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Stay in More!

15th May 2020

Indoor entertainment for outdoor people:  nature-themed podcasts, TV, books and more to get us through the lockdown, as recommended by Get Out More staff.

We’d all love be outdoors this spring, but right now we need to stay home and stay safe, so let’s settle in for a good listen, watch or read, and take inspiration from nature until we can Get Out More together again!

Annie recommends: Natural navigation with Tristan Gooley.  He is an expert in natural navigation; the lost skill of connecting with nature’s clues to find your way i.e. reading the sun, moon, stars, weather, land, sea, plants and animals to understand where we are and how to get where you want to go.  He’s got lots of books on the subject, but I’ve just discovered his podcast – the whole subject could be quite geeky but he manages to make it so interesting and accessible that it has made me look at my familiar surroundings in a new light, which is very welcome in this restricted world we find ourselves in.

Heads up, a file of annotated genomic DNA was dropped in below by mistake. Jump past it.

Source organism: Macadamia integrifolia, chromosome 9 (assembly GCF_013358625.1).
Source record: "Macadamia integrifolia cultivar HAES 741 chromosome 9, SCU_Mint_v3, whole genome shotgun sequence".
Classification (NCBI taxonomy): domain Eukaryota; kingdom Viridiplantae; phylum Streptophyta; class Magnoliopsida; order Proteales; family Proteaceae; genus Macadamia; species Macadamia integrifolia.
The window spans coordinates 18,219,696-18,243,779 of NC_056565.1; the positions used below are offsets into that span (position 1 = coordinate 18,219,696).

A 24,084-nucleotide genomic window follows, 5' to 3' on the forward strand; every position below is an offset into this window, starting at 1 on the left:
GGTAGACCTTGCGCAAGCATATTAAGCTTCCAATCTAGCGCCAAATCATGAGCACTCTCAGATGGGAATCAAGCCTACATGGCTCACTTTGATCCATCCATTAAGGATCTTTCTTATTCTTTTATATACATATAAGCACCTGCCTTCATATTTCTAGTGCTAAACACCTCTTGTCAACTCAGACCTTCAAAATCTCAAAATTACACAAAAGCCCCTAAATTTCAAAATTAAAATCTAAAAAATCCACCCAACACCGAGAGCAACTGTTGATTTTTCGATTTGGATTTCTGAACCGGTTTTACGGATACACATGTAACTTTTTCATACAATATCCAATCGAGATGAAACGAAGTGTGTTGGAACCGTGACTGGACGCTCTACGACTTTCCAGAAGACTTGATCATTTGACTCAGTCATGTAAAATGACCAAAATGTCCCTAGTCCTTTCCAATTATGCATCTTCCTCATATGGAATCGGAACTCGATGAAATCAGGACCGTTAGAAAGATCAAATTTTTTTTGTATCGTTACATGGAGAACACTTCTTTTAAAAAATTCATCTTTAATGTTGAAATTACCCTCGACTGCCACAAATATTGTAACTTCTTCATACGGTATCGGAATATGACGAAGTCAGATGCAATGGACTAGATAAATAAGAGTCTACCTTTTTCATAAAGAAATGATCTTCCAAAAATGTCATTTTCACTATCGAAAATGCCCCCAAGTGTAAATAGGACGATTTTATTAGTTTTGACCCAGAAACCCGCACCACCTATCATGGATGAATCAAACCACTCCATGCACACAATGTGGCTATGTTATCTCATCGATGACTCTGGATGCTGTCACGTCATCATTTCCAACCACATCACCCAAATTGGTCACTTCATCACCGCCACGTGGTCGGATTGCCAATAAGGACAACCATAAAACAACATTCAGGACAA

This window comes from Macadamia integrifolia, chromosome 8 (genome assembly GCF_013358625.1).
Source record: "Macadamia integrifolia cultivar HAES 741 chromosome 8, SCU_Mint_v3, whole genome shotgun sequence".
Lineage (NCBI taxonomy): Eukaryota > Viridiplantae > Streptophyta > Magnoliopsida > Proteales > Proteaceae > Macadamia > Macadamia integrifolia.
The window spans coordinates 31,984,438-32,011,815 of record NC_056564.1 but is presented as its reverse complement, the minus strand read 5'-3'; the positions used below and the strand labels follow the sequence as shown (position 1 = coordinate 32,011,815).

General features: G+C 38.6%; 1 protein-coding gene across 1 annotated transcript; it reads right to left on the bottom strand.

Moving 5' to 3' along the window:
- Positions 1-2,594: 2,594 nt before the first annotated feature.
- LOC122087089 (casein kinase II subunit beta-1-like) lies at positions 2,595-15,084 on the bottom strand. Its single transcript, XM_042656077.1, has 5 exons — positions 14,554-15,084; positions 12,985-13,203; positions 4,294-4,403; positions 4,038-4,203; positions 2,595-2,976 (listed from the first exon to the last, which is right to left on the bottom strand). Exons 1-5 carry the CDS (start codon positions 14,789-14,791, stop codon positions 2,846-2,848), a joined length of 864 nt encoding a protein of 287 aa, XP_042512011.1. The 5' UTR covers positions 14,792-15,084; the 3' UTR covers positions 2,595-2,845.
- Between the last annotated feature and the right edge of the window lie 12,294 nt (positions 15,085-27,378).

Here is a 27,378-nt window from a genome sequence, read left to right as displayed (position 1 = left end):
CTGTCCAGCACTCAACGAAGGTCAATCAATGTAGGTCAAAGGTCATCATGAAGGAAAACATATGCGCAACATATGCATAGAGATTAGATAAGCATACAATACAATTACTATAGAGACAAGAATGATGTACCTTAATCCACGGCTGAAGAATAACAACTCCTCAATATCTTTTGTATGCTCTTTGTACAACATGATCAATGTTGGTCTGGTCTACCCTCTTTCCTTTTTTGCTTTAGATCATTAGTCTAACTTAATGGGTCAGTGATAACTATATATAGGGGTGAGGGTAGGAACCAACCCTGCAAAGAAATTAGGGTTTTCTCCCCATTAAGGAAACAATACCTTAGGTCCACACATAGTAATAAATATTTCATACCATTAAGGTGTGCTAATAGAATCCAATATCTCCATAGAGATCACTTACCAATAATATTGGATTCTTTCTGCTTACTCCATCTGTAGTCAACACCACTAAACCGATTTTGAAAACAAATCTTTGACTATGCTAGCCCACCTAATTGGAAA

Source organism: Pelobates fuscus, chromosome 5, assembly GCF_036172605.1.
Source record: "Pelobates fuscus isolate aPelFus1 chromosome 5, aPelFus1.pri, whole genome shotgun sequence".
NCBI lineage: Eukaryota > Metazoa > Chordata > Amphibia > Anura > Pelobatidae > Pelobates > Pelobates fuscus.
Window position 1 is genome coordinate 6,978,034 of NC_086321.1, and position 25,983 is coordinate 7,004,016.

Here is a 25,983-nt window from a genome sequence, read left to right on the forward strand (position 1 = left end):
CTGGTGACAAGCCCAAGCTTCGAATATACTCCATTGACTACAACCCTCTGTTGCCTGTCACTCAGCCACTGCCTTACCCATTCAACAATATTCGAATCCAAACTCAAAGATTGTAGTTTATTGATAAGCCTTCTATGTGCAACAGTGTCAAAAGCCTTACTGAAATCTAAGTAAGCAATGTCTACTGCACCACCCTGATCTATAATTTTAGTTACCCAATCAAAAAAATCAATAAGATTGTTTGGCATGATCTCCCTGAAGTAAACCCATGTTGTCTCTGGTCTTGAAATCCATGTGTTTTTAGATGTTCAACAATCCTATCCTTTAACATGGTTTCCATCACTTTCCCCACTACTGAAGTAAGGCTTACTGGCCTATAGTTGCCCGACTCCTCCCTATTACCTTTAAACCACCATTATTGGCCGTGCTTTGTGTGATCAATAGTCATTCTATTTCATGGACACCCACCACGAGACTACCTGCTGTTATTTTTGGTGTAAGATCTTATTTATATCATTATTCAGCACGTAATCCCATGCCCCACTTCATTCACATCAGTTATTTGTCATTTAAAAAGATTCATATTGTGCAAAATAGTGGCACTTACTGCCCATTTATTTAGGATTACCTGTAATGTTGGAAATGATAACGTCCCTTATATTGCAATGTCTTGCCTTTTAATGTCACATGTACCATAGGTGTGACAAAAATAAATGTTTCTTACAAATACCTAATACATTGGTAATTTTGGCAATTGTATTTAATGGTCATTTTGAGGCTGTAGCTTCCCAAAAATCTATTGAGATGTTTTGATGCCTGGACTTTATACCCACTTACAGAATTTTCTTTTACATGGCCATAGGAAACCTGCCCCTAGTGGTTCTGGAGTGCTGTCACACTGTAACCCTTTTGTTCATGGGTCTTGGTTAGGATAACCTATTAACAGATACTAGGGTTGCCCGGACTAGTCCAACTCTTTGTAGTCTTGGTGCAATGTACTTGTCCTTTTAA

Clare recommends:  The Patch.  For this podcast, a postcode is randomly generated…and then the story of that postcode unfolds.  You hear a snippet of life in that place; be it a village, a city or on the moors.  For now, this gives us a chance to visit a new location and perhaps make a plan to adventure there in the future.  Or not.  There are many episodes available so you can decide if you would like to stay local in Elland, or head further north to the Scottish Highlands.

Susan recommends: Every morning Chris Packham has been doing a ‘live with Chris‘ broadcast, checking in on nesting bird cams etc.  You can watch live on Facebook every morning or go back and watch previous mornings on his website. Lots of other resources on there too

Julia recommends: During lockdown I’ve been enjoying listening to and trying to identify bird song that I can hear in the garden. I only knew a couple of bird calls before, but by listening and then looking for the bird singing I’ve learnt a few more including blackbird which has a very tuneful rhythmic song, the great tit, which sound like it’s saying tea-cher, tea-cher and the chiffchaff which sings it’s own name. Have a listen and see what you can hear – use this article to help spot 20 common garden birds

We’ll post some more next week.  From poem to podcast, book or blog, if you can recommend any nature-inspired content to us, please get in touch through social media (Facebook, Twitter or Instagram) or contact us